I would say to the member for Kennedy, it’s about getting the balance right. And that balance is about foreign investment, which is in Australia’s national interests.
It’s a very serious topic. It’s not a free for all. There’s considered opinions and inputs that are taken and whether it comes – whether it’s in the agriculture or in critical infrastructure or other aspects of the Australian economy, the Morrison government, the Liberal and National government will always take decisions in the national interest.
Chris Bowen to Josh Frydenberg:
Why has the treasurer cancelled at the last minute his planned trip to meet with his international counterparts at the G20, the leading forum of the world’s major economies?
“Well, as the member for McMahon would know, it’s a leaders’ meeting…
Labor loses its mind at this statement.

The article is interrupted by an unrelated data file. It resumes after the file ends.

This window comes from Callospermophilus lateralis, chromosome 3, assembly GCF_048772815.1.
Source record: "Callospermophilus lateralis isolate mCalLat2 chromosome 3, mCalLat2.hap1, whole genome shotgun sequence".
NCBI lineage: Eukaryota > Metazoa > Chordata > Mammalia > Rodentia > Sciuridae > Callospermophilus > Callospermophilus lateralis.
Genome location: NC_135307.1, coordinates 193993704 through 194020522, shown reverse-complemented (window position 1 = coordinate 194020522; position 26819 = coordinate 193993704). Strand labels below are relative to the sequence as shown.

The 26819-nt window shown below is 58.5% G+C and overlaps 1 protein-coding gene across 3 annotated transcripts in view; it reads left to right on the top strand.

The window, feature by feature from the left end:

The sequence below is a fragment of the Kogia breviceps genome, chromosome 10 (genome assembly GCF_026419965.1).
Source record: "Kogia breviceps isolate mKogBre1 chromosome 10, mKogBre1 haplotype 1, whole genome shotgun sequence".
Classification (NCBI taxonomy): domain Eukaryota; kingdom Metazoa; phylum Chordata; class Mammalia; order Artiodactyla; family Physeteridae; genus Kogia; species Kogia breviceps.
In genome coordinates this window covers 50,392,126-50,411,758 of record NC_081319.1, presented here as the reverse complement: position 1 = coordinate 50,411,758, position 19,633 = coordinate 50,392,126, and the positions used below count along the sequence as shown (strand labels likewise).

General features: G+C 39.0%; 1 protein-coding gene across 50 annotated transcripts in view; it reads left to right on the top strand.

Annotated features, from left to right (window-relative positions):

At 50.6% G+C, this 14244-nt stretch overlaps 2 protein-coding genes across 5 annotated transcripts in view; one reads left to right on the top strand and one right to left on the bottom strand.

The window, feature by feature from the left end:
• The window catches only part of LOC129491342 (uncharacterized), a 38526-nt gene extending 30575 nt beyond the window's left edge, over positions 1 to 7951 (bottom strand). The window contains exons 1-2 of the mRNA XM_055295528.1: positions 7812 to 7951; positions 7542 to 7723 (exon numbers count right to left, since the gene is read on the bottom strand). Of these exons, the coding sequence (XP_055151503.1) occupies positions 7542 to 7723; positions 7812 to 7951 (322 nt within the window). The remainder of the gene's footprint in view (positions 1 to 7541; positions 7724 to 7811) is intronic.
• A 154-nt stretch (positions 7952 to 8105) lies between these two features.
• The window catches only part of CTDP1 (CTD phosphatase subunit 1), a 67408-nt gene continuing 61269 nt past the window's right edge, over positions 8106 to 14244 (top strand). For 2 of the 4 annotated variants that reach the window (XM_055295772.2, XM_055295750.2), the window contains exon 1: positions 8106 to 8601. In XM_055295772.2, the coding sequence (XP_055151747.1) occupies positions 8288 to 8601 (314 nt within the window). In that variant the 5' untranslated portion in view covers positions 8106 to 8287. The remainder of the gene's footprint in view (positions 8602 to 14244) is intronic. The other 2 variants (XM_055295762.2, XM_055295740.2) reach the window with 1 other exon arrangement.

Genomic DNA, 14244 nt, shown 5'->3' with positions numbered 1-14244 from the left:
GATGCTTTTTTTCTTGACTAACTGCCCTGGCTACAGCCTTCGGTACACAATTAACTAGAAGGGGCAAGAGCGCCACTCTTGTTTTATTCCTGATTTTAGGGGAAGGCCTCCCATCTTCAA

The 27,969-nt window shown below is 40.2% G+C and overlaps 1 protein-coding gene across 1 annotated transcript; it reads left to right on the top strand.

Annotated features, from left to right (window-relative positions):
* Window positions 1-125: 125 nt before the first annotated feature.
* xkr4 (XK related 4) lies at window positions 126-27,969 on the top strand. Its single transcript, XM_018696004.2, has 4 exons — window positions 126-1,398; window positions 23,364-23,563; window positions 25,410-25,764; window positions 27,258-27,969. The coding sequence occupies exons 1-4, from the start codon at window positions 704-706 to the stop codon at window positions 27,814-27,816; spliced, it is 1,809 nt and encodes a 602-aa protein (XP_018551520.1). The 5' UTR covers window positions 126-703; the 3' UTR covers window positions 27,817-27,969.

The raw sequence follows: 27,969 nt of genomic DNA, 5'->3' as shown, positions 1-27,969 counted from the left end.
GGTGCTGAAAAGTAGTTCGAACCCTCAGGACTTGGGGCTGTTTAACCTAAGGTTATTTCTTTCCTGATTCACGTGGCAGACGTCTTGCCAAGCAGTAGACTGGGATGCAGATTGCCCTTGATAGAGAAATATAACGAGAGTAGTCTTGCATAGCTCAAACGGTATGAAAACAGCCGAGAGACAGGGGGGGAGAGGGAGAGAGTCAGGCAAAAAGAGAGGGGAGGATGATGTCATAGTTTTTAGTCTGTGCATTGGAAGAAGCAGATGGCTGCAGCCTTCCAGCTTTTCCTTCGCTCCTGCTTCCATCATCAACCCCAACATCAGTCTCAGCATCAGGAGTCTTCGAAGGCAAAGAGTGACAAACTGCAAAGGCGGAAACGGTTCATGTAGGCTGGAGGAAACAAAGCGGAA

Ed Husic is living his best life heaping heckles on his mate, (“Josh, you’ve changed – I never thought you were that modest”, but is asked to leave. Frydenberg keeps talking, prompting Tony Smith to say “treasurer, just stop talking for a moment” and Husic leaves, having delivered his gift.
Frydenberg talks more about Australia’s economy being the envy of the world, but there is room for only one star here, and for this brief shining moment, it’s Husic.
Craig Laundry has the next dixer. And if things weren’t despairing enough in that corner of the Liberal party, it’s to Michael McCormack.
Labor asks him when he’s coming over to the crossbench. He does seem to look over there for a moment.
But then Bob Katter (he made it!) wanders over to talk to Julia Banks, and the moment is lost. The grass, it seems, is not always greener.
Bill Shorten to Scott Morrison:
Can the prime minister confirm that since moving on Malcolm Turnbull, the government has cancelled parliament because they couldn’t decide who is the prime minister, lost two government members and its majority, and next year will run a part-time parliament? Has the government given up on even pretending to govern? Why isn’t Malcolm Turnbull still the prime minister of Australia?